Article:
McDonald declined to comment on sales, but said the reopened 34th Street will see significantly higher volume than its predecessor, which didn’t “maximize” the location or “express the brand how we wanted to.” He said there is potential for the store to be the number-one door in North America.

The new location, he continued, is the truest representation of the retailer’s vision to maximize “interconnectivity.” Sure, e-commerce is a cornerstone of Sephora’s business and is its number-one door, but the in-store experience is the culmination of the beauty community McDonald is building.

“When a lot of retailers think of omnichannel, they think of just the flow of goods — buy online and pick up in store — but we look at everything we do,” he said, acknowledging that although classes in-store translate to more purchases, the sales are just a “byproduct.” “How do you demystify contouring and highlighting? There are tutorials on YouTube…and they can come to a physical place. Play by Sephora starts in the home, but it’s interconnected.”

Play by Sephora, the retailer’s monthly beauty subscription box, contains samples, a Play Pass to encourage in-store learning and a Play Book of tips. Stores also host monthly Play Date meetups for subscribers.

For McDonald, the greatest benefit to operating a store in a highly trafficked environment like Herald Square extends far beyond customers “just buying stuff.” Locals and tourists can explore Sephora as a brand — taking part in any number of in-store experiences from classes to Play Date meetups. He acknowledged that sales volume is a plus, but it’s Sephora’s ability to express itself as a brand in a physical space. The door also serves as a learning tool for what the company can then “bring into the fleet,” whether it’s an investment in larger studio space or figuring out which product resonates on a local level.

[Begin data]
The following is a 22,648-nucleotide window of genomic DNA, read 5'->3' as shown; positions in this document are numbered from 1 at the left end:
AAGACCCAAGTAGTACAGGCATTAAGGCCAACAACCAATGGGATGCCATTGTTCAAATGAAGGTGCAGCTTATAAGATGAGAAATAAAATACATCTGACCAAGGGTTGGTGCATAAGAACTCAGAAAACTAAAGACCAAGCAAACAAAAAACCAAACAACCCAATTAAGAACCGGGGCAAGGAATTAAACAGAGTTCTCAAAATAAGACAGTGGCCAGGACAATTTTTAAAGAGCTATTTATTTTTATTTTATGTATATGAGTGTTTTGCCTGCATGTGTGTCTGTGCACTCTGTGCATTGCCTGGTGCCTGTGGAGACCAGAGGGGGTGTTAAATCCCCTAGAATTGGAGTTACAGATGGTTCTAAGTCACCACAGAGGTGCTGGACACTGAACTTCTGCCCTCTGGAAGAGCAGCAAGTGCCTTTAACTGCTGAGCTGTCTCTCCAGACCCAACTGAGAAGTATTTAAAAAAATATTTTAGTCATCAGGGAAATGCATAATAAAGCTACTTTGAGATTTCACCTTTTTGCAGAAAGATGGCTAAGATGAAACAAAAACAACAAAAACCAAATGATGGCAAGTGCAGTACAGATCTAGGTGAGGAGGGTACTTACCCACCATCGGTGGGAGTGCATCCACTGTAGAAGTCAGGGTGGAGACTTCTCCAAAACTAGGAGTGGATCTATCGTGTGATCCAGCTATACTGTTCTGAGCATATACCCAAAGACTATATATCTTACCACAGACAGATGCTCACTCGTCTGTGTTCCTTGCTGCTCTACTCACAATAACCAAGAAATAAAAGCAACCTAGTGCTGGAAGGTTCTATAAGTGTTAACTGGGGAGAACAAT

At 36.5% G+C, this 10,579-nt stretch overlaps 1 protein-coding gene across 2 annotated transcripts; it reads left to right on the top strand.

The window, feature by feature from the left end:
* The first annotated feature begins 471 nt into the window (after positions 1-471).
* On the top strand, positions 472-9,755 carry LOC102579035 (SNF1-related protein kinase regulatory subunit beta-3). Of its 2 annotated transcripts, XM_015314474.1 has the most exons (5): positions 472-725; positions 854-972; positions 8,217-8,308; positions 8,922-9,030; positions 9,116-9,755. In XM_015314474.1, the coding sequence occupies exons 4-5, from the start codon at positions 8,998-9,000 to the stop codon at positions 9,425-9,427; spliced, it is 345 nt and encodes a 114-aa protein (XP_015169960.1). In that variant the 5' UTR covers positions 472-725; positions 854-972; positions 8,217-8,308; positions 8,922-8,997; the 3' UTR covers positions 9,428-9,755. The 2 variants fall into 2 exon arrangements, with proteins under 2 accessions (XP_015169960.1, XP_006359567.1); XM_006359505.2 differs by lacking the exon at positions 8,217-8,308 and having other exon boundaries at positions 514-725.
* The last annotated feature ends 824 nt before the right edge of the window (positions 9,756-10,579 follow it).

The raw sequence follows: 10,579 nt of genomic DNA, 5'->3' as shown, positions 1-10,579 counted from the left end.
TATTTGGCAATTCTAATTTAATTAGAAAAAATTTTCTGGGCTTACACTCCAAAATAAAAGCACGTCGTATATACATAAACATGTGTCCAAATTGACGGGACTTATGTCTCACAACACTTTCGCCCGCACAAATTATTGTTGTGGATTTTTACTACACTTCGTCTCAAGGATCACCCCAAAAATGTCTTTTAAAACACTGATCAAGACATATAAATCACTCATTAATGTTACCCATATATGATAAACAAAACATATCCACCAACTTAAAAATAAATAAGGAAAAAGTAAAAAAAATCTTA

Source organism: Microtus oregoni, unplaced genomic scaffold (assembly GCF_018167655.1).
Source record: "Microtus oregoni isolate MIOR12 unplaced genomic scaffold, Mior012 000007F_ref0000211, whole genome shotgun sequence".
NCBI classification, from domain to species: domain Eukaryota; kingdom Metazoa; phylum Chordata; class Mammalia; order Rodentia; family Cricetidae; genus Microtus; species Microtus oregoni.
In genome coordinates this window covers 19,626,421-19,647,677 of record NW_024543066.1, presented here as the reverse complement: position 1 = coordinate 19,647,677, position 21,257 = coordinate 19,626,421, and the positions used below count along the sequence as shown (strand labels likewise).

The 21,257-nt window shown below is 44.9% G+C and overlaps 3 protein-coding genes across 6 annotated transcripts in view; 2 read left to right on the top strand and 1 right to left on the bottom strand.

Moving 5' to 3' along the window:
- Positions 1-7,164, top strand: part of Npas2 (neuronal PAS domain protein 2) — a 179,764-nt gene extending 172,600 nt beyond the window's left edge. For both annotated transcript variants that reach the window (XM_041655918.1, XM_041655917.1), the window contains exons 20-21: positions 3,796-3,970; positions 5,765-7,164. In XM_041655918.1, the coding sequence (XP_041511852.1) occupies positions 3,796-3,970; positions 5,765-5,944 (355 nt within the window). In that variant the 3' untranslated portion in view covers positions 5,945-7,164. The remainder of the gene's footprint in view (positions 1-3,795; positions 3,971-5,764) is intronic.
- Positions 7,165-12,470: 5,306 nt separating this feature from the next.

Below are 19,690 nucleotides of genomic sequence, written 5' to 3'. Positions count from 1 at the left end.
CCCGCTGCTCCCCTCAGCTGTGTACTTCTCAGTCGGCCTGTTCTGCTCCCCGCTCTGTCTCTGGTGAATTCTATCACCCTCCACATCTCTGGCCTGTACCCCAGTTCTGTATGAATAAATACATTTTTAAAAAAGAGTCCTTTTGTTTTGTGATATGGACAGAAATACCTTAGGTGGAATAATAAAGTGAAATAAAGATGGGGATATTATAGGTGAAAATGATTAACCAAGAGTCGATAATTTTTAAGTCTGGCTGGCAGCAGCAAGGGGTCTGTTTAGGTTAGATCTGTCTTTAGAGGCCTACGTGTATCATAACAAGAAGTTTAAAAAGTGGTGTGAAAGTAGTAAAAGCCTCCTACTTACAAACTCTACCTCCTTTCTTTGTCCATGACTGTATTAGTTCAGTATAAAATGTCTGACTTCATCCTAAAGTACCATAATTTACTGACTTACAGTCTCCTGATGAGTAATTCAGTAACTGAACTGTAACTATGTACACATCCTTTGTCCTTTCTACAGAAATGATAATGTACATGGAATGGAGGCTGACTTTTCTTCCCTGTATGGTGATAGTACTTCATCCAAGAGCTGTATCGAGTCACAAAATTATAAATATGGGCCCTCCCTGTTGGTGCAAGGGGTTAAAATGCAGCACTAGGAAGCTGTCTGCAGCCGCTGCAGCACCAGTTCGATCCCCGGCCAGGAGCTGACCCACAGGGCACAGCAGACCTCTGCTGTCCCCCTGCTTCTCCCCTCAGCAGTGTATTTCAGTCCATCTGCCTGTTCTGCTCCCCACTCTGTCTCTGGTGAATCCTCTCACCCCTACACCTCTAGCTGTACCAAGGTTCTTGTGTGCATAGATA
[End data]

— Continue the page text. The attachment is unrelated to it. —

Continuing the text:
McDonald prides the company on an “attainable prestige” identity, noting that catering to a broad number of clients and “middle class [customers] that aspire to be beauty junkies” is who Sephora’s selling to.

“We are an unbiased, zero commission sales environment. Our cast is heavily trained…[but] as a brand, you need to perform; we don’t guide the client….She comes in and we ask what her needs are,” McDonald said. “We are focused 100 percent on growing prestige by creating demand. I don’t think of how I can steal [market share] or take a client from a competitor of mine. [It’s] how do we grow the prestige pie?”

It does so with brands such as the Estée Lauder-owned Tom Ford Beauty, for instance, which saw success last year when Sephora, in addition to fragrance, started to carry the company’s color cosmetics range. The 34th Street store is the first to sell La Mer and Jo Malone London, both part of the Lauder portfolio as well.

“La Mer, Jo Malone London and Tom Ford give us the credibility in what we’ve been doing in the categories we’ve been winning in,” McDonald said of extending Sephora’s partnership with Lauder.

Other brands he called out as successful launches to recently enter Sephora include Pat McGrath’s Pat McGrath Labs, Huda Beauty, Sunday Riley and Drunk Elephant. McDonald noted that much of the growth in skin care that Sephora is experiencing right now is driven by “niche, exclusive brands” like Drunk Elephant that bring a social media element into skin care, which traditionally, has never been the case.